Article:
Pain referral maps were generated for each disc level from patients undergoing cervical discography with at least two levels assessed. If concordant pain was reproduced in a morphologically abnormal disc, the subject immediately completed a pain diagram. An independent observer interviewed the subject and recorded the location of provoked symptoms. Visual data were compiled using a body sector bit map, which consisted of 48 clinically relevant body regions. Visual maps with graduated color codes and frequencies of symptom location at each cervical disc level were generated.

Results 

A total of 101 symptom provocation maps were recorded during cervical discography on 41 subjects. There were10 at C2–C3, 19 at C3–C4, 27 at C4–C5, 27 at C5–C6, 16 at C6–C7 and 2 at C7–T1. Predominantly unilateral symptoms were provoked just as often as bilateral symptoms. The C2–C3 disc referred pain to the neck, subocciput and face. The C3–C4 disc referred pain to the neck, subocciput, trapezius, anterior neck, face, shoulder, interscapular and limb. The C4–C5 disc referred pain to the neck, shoulder, interscapular, trapezius, extremity, face, chest and subocciput. The C5–C6 disc referred pain to the neck, trapezius, interscapular, suboccipital, anterior neck, chest and face. The C6–C7 disc referred pain to the neck, interscapular, trapezius, shoulder, extremity and subocciput. At C7–T1 we produced neck and interscapular pain. Visual maps with graduated color codes and frequencies of symptom location at each cervical disc level were generated.

Conclusions 

In conclusion, these results confirm the observations of prior investigators that cervical internal disc disruption can elicit axial and peripheral symptoms. The particular patterns of pain generation allow the discographer to preprocedurally anticipate disc levels to assess. With these data, the number of disc punctures that are required can be limited rather than routinely assessing all cervical discs.


Purpose

To evaluate relationships among ROM and self-reported clinical outcomes ins ingle or multilevel ProDisc-L patients.

Study Design/Setting

USE-FDA IDE trial, one site

Patient Sample

Randomized (RCT, n-59), Pilot (P, n=6), Continued Access (CA, n=147) and Compassionate Use (CU, n=37).

Outcome Measure

Oswestry Disability Index (ODI), Visual Analogue Scale for pain (VAS).

Conclusions

ROM was maintained throughout follow-up in Pro-Disc-L, patients. Importantly, greater ROM was strongly associated with greater functional ability, less pain, and greated satisfaction. This is the first report of these associations.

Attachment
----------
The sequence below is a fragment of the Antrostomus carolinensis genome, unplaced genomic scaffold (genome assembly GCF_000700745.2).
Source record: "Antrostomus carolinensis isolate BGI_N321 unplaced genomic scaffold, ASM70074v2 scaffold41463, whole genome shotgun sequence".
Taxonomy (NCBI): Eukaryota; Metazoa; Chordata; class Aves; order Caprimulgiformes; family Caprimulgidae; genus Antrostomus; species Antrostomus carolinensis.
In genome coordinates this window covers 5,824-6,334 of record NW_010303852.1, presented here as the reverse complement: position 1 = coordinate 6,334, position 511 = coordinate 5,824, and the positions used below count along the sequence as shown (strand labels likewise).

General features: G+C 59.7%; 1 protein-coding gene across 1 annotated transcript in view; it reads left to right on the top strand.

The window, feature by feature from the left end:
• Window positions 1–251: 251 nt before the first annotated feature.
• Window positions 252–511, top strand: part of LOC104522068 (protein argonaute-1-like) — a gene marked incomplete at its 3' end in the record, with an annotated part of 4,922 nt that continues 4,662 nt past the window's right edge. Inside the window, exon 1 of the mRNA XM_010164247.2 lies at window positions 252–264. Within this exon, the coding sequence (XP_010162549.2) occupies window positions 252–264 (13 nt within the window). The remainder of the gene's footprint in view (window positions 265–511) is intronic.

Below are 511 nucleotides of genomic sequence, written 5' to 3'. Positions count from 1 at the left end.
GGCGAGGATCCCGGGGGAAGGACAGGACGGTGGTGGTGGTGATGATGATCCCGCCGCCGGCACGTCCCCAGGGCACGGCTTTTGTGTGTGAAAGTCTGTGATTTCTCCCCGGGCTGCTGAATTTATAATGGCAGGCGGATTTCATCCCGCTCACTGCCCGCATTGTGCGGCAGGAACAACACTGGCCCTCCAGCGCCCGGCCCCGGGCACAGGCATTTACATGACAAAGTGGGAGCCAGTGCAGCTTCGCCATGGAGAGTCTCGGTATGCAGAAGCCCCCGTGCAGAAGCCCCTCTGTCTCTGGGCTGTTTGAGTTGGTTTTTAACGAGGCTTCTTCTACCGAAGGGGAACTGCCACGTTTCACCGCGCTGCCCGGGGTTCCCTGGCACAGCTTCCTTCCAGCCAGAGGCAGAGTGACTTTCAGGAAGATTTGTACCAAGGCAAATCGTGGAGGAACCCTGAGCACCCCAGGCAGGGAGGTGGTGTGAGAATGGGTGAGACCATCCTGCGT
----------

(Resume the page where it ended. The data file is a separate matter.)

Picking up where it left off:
Study Design

This prospective study evaluated the diagnostic utility of historically accepted sacroiliac joint tests. A multidisciplinary expert panel recommended 12 of the "best" sacroiliac joint tests to be evaluated against a criterion standard of unequivocal gain relief after an intra-articular injection of local anesthetic into the sacroiliac joint.

Objectives

To identify a single sacroiliac joint test or ensemble of test that are sufficiently useful in diagnosing sacroiliac joint disorders to be clinically valuable.

Summary of Background Data

No previous research has been done to evaluate any physical test of sacroiliac joint pain against an accepted criterion standard.

Methods

Historical data was obtained, and the 12 tests were performed by two examiners on 85 patients who subsequently underwent sacroiliac joint blocks. Ninety percent or more relief was considered a positive response, and less then 90% relief was considered a negative response.

Results

There were 45 positive and 40 negative responses. No historical feature, none of the 12 sacroiliac joint tests, and no ensemble of these 12 tests demonstrated worthwhile diagnostic value.

Conclusion

Sacroiliac joint pain is resistant to identification by the historical and physical examination data from tests evaluated in this study.



Co-Author, Encyclopedia of Pain: Ed. Gebhart, GF and Schmidt RF. Spring, 2013
Contributing author, i Spine: Evidence-Based Interventional Spine Care: Ed. DePalma, 2012
Contributing author, Back Pain: How to Treat Lower Back Pain, With America's Foremost Expert. Ed. Lieberman R. 2014 

System for Repairing Inter-Vertebal Discs

Patent number: 6428576
Abstract: A method of repairing a defect in an annulus fibrosus of an intervertebral disc, without excising the entire nucleus pulposus of the disc with an in situ curable, bio-compatible polymerizable or polymeric material, wherein at least one of said components is a cross linkable material and at least one other of said components is a cross linking agent for said cross linkable material.
Inventor: Kevin Pauza

Biological Bioadhesive Composition and Methods of Preparation and Use

Patent number: 6468527
Abstract: A biologic preparation (tissue adhesive) comprising fibrinogen, thrombin and a corticosteroid agent, wherein a solution containing the corticosteroid treatment agent is used to reconstitute the thrombin from a freeze-dried state.
Inventor: Kevin Pauza

Biological Bioadhesive Composition and Methods of Preparation and Use

Patent Number: 6921532